The unsegmented area of Children’s City “Mziuri” got reduced to 90% of the original in 2000-2007, to 84% in 2008, to 76% in 2009, to 67% in 2007 and to 7% in 2011. Children’s City “Mziuri” is located in Vere Ravine, between the Heroes’ Square and Tamarashvili Street. It borders on Tbilisi Hippodrome in the west and on Chavchavadze Avenue in the east. Boundaries of the Park are undefined. Its area was provisionally set at 52800 sq. m., the only criterion being the unbroken span of vegetation in the ravine. The territory mostly represents a woodland park. Unfortunately, in the recent years it was significantly damaged by uncontrolled urban development processes going on in the city with no regard to strategic development master plan – the peak of such activity was construction of a highway connecting the Heroes’ Square with Vake and Saburtalo Districts.
(Year-by-year reduction of vegetation cover in Children’s City “Mziuri” is shown on the above chart).
Transformation of Sports Palace area into a residential district in the beginning of the 21st century sacrificed the architectural image of the Sports Palace, the green plantings, numerous recreational zones. Scientific-research institutes were closed down on purpose so that the facilities of Academic Town could be disposed of. New houses built in their place do not conform to the construction standards, there is no transport infrastructure, no parking lots, no squares; safety requirements are disregarded completely.Tbilisi Municipality did not take any serious steps to protect Children’s City “Mziuri”, while its decomposition, which results in destruction of vegetation cover, was supported by more than 70 legal acts.
During our research we uncovered some other actions contributing to reduction of urban vegetation cover:
• None of parks in Tbilisi has set frontage lines. Neither National Archive, nor Municipal Services store information on park frontage lines based on the old master plan.
• Recreation zones are segmented.
• Tbilisi parks do not have a suitably developed management structure. None of the parks has administration; maintenance is delegated to the Environment and Landscaping Department of Tbilisi City Hall, which implements this task on the basis of tenders.
• The City Hall does not have any regulations detailing management and maintenance of urban parks; consequently, tenders are announced on the basis of verbal recommendations.
• Blight is highly distributed.
• Urban irrigation system based on utility water is dysfunctional.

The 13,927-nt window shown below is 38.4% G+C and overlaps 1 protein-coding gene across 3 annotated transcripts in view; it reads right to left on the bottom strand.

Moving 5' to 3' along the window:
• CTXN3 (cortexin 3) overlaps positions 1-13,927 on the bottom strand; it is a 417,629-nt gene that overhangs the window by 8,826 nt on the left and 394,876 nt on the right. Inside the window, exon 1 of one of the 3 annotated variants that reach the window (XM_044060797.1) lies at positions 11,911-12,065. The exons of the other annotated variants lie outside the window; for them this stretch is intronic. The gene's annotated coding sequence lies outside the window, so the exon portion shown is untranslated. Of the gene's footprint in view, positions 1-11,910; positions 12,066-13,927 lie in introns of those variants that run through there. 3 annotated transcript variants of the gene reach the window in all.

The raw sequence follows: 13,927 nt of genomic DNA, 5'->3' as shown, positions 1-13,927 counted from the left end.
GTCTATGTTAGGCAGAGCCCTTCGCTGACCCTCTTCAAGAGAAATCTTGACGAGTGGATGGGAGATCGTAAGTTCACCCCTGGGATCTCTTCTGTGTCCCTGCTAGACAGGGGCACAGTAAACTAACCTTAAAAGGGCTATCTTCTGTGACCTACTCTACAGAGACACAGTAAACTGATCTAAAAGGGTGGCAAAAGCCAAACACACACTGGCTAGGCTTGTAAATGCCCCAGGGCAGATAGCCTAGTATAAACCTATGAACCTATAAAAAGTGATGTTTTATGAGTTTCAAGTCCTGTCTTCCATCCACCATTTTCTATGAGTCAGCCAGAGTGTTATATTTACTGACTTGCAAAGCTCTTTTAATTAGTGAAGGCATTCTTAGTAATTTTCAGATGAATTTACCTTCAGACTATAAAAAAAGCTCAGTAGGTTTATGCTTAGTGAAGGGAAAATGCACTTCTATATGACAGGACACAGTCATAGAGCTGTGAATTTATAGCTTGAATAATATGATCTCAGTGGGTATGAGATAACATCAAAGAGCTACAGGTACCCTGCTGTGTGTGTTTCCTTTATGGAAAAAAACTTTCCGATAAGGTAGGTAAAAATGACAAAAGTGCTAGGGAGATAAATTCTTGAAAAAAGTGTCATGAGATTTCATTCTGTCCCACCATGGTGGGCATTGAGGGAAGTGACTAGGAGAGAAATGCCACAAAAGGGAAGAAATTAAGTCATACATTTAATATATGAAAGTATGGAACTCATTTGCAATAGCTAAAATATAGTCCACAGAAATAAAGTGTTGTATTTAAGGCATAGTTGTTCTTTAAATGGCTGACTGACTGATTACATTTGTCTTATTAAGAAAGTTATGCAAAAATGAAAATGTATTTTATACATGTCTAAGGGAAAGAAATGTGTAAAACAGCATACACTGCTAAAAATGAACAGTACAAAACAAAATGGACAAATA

• Plants are cut down incoherently.
• Tbilisi water storage facilities are polluted.
“Destruction of parks, squares, sidewalks, sports and playgrounds in Tbilisi and their privatization for construction purposes has turned into a mass phenomenon. In several years the capital of Georgia might be left with no vegetation cover, no life space.” – These words begin the ruling passed by Tbilisi Sakrebulo in 2002, which aims at preventing privatization of parks, squares, sidewalks and playgrounds and banning of construction in such areas. This ruling also prohibits cutting of trees, except dead, dying and hollowed plants.
In spite of repeatedly issued decrees and rulings, vegetation cover in Tbilisi is still under danger. The recent construction boom caused demand on land which was satisfied by illegal selling of public parks and squares, which were not supposed to serve for urban development at all. Urbanists and architects do not rule out the possibility of quasi-legal constructions being revised and dismantled at some point in the future.
To improve the quality of landscaping in Tbilisi it is necessary to take steps in several directions. The city should adopt a more organized landscaping policy and allocate more land for development of parks and gardens. Architects should apply more efforts to planning of courtyards. More attention should be paid to landscape architecture – there are no landscape architecture landmarks in our city. Above all, the population should contribute more actively to protection of vegetation cover. The future image of Tbilisi, the health of future Tbilisi residents now depends on activity of each municipal worker, each builder and citizen.